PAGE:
Ebstein Anomaly



Fig. 15.1
Three-dimensional reproduction of the heart with Ebstein anomaly demonstrating views of the tricuspid valve from short-axis (panel a) and axial imaging (panel b). aRV atrialised right ventricle, fRV functional right ventricle, RVOT right ventricle outflow tract, LA left atrium, LV left ventricle, RA right atrium, TVAL tricuspid valve anterior leaflet, TVPL tricuspid valve posterior leaflet, TVSL tricuspid valve septal leaflet



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Fig. 15.2
Steady-state free-precession cine images of the atrialised right ventricle (aRV) in the short-axis view (a) and the axial view (b)


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Fig. 15.3
Cardiac CT demonstrates severe dilatation of the right ventricle and apical displacement of the tricuspid valve by 45 mm compared to the mitral septal leaflet insertion. Note the distance between the tricuspid valve annular plane (solid line) and the tricuspid valve coaptation point (asterisk)




Morphology of the Tricuspid Valve Leaflets


At autopsy in 1866, Wilhelm Ebstein described an enlarged and fenestrated anterior leaflet of the tricuspid valve. The posterior and septal leaflets were hypoplastic, thickened and adherent to the right ventricle [6]. Indeed, the leaflets of the tricuspid valve are often thickened and dysplastic in the setting of Ebstein anomaly [7]. Fenestrations, particularly of the anterior leaflet, are often present. In addition, tethering of the anterior leaflet is often seen and is caused by chordal attachments to the ventricular free wall and/or displaced papillary muscles. The anterior leaflet is generally elongated and, if redundant, may obstruct the right ventricular outflow tract [5]. The malformed tricuspid valve leaflets often result in stenosis or regurgitation; however, the latter is far more common. The functional integrity of the tricuspid valve in Ebstein anomaly generally depends on several factors: (a) the degree of displacement of the right atrioventricular junction, (b) the extent of dysplasia and the presence/size of fenestrations, (c) the size and restriction of the anterior leaflet and/or (d) the dimension of the ‘functional’ tricuspid valve annulus. Of note, the degree of displacement of the right atrioventricular junction has important relevance for disease severity and ultimate prognosis in adult patients [8].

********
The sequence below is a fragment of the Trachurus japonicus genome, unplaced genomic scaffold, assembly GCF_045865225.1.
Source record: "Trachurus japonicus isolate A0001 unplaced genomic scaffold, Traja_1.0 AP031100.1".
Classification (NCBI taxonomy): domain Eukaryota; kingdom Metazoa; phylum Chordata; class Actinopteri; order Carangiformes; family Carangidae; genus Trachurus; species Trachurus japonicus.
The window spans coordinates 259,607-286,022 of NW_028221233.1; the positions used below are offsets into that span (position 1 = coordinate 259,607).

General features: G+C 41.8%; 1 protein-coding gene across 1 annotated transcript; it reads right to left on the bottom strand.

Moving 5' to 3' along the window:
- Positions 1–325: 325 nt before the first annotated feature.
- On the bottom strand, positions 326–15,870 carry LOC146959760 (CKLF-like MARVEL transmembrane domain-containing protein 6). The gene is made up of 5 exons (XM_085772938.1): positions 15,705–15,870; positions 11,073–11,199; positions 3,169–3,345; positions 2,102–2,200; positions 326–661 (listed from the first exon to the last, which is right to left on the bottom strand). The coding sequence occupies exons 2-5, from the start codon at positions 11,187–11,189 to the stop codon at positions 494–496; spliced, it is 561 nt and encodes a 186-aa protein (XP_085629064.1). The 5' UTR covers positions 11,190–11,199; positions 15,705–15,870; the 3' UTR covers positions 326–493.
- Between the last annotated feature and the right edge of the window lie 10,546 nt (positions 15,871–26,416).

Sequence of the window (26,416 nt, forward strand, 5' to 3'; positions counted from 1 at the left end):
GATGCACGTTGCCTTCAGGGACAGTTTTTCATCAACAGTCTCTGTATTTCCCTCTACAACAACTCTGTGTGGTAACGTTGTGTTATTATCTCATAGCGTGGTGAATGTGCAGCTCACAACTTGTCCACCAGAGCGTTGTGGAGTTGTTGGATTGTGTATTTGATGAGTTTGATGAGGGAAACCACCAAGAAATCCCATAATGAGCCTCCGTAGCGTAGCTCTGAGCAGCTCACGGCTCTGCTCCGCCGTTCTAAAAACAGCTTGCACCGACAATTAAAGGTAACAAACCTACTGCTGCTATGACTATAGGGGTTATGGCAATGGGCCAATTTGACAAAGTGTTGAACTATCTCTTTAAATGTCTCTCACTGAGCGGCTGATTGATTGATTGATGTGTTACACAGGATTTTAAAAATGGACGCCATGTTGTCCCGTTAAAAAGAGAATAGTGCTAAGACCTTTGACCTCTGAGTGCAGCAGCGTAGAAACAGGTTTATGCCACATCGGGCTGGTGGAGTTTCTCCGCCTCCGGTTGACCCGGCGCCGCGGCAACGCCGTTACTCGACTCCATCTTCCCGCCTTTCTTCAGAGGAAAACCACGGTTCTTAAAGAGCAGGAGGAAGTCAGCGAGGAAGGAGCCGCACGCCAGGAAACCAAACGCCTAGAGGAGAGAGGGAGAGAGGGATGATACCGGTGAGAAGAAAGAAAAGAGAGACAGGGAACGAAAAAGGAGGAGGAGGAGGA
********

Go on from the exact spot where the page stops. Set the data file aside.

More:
Development of the Right Heart Chambers


In addition to tricuspid valve disease, Ebstein anomaly is characterised by a wide spectrum of right ventricular development. In severe forms, the atrialised portion of the right ventricle can become disproportionally large, a finding which has been shown to be associated with poor prognosis in both children [9] and adults [8, 10]. The apex of the functional right ventricle is often heavily trabeculated although the myocardium itself may be thinned or even aneurysmal. In the extreme form, replacement of the myocardium with fibrous tissue has been observed [11]. Although hypoplasia of the functional right ventricle is often seen in neonates and young children with moderate to severe forms of Ebstein anomaly (as a result of downward displacement of the right atrioventricular junction), in adults, conversely, the indexed volume of the functional portion of the right ventricle is typically normal or may even be dilated [1214]. In two recent studies, dilatation of the functional right ventricle was associated with the severity of tricuspid regurgitation suggesting a mechanistic link between valve insufficiency and enlargement of the functional right ventricle [14, 15] (Fig. 15.4). Unlike neonates, in these studies of adults, there was a linear relationship between the magnitude of apical displacement and the size of the functional right ventricle, likely reflecting an adaptive response to long-standing volume overload from tricuspid regurgitation.

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Fig. 15.4
Severe Ebstein anomaly in a 25-year-old woman. These steady-state free-precession cine MRI images demonstrate significant apical displacement of the septal leaflet in the 4-chamber view (a); severe tricuspid regurgitation (* indicates dephasing from a significant regurgitant jet) and severe right ventricular enlargement in the short-axis view (b); and marked dilation of the right ventricular outflow tract in the 4-chamber view (c). The end-diastolic volumes of the ‘functional right ventricle’ was 508 cc (244 cc/m2) in the axial view consistent with severe enlargement (upper limit of normal, 103 cc/m2 for a female)


Associated Cardiac Malformations


Numerous lesions can be seen in conjunction with Ebstein anomaly. Interatrial communications, such as a secundum atrial septal defects or a patent foramen ovale, are the most common and are reported in more than 80 % of cases [16] (Fig. 15.5). Other associated findings include patency of the arterial duct, ventricular septal defects, pulmonary stenosis/atresia, bicuspid aortic valve, aortic stenosis/atresia, coarctation of the aorta and/or mitral valve defects (Fig. 15.6).

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Fig. 15.5
A 32-year-old woman with severe Ebstein anomaly who developed significant cyanosis during pregnancy due to the presence of a patent foramen ovale (PFO). When cyanosis persisted postpartum, she underwent percutaneous device closure of her PFO with an Amplatzer septal occluder, shown here in the 4-chamber view on steady-state free-precession cine MRI imaging (a) and in the axial view on non-contrast CT (b). Note the localised susceptibility artefact related to the device on MRI. After successful deployment of the device, there was full recovery of oxygen saturations


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Fig. 15.6